(from the June 2018 ACP Internist)
An ACP Fellow is headed to outer space to spend six months aboard the International Space Station.
By Ryan DuBosar
Astronaut. Aquanaut. Arctic explorer. Internist. Serena M. Auñón-Chancellor, MD, FACP, has done it all.
“Since I was a small child, five or six, I wanted to be an astronaut,” she said. Her parents advised her that if she wanted to work for NASA, engineering would be a good route to take, so that became her major at The George Washington University in Washington, D.C. Between her sophomore and junior years, her friends in the university's pre-med engineering program encouraged her to consider that curriculum.
Dr. Auñón-Chancellor graduated from George Washington in 1997 with a degree in electrical engineering and went on to medical school at the University of Texas at Houston, where she took an elective at the Johnson Space Center and learned about a residency that combined internal medicine and aerospace medicine.
“I decided that was the path for me,” she said. “I'd already decided to go into internal medicine, so it seemed perfect to combine those two loves.”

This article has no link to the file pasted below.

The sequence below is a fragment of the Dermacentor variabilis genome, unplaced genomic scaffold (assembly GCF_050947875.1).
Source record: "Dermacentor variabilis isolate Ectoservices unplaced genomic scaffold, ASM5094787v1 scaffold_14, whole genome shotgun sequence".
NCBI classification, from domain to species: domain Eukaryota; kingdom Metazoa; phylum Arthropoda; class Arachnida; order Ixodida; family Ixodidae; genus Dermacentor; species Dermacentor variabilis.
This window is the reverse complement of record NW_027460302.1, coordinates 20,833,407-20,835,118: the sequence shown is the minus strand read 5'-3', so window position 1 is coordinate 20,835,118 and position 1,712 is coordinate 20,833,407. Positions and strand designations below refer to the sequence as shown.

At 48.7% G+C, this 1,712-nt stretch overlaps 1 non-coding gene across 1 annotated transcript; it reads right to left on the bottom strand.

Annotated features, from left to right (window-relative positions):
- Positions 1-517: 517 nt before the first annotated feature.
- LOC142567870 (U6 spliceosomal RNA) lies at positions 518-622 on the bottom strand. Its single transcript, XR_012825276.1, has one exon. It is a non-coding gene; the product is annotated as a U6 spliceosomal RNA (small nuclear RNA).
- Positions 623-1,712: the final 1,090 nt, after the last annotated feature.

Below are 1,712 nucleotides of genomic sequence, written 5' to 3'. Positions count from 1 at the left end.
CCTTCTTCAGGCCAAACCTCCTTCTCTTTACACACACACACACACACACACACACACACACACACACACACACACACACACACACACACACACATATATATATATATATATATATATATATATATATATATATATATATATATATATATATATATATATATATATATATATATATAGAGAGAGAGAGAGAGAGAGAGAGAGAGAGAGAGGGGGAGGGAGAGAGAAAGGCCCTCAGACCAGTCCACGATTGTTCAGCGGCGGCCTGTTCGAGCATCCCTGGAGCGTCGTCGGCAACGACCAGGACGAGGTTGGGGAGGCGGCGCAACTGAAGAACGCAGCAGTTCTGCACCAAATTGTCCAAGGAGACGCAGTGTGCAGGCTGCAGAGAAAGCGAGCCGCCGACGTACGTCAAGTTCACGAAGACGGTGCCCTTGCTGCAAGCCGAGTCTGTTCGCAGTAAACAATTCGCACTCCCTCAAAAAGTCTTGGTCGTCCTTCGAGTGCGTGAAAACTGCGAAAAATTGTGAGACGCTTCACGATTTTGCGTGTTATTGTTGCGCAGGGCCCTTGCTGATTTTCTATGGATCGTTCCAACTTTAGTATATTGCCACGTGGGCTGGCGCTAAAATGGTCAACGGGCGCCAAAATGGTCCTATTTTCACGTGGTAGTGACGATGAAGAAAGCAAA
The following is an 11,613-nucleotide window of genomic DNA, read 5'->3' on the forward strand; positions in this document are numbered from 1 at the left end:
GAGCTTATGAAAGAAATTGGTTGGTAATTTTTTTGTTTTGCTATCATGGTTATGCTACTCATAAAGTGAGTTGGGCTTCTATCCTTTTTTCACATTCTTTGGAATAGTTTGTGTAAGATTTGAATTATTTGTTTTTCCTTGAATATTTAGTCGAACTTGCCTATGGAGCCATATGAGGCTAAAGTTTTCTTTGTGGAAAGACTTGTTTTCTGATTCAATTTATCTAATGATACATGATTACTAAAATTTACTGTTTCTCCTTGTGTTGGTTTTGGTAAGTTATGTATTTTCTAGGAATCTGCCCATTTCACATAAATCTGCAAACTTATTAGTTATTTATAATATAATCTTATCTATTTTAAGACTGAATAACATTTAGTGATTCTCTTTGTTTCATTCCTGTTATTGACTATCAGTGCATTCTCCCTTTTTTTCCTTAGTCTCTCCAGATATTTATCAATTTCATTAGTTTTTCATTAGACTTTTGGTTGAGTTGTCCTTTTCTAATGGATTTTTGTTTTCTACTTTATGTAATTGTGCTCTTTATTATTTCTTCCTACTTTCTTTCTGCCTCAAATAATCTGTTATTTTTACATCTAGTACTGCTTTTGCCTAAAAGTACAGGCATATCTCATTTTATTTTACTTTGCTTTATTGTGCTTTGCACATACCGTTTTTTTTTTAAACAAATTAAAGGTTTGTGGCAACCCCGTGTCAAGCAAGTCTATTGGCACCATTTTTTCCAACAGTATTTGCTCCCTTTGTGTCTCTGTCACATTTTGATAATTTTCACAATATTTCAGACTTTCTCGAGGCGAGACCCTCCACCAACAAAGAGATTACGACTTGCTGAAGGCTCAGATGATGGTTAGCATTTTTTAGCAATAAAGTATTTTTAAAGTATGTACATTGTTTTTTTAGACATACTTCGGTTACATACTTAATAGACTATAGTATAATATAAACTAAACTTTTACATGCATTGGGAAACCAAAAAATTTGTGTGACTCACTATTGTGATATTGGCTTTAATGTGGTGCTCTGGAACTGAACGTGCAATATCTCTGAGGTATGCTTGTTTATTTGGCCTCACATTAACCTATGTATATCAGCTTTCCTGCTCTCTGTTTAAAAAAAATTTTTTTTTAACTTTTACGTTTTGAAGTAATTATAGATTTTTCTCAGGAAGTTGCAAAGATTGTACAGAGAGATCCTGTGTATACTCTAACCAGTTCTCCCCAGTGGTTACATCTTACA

After a three-year residency in internal medicine at The University of Texas Medical Branch (UTMB) in Galveston and an additional year as chief resident, Dr. Auñón-Chancellor completed two more years in her aerospace medicine curriculum. (She also holds a master's degree in public health and is board-certified in internal medicine and aerospace medicine.)
When Dr. Auñón-Chancellor began working with NASA, she was a flight surgeon, which is an old-fashioned military term for physicians who neither fly nor perform surgery. They are the physicians trained in internal medicine, family practice, or emergency medicine who care for astronauts in training and their families.
NASA needs to learn more about the long-term ramifications of space travel for astronauts' health, and Dr. Auñón-Chancellor has researched this topic in her role as a flight surgeon. Still under consideration are questions such as whether surgery can be done in micro- or low-gravity environments and whether each mission should include a physician as part of the team.
“As we push toward a two- to three-year mission to Mars, should we have a physician? And if you have a physician, what sort of physician should that be?” Dr. Auñón-Chancellor said. “I think we should have a physician on every mission.”
During her stint as a flight surgeon, Dr. Auñón-Chancellor spent nine months in Russia supporting medical operations for International Space Station crew members in Star City. “Then, when the next astronaut selection came up in 2009, I threw my hat in the ring and was honored enough to be chosen,” she said.
Read the full article in ACP Internist.
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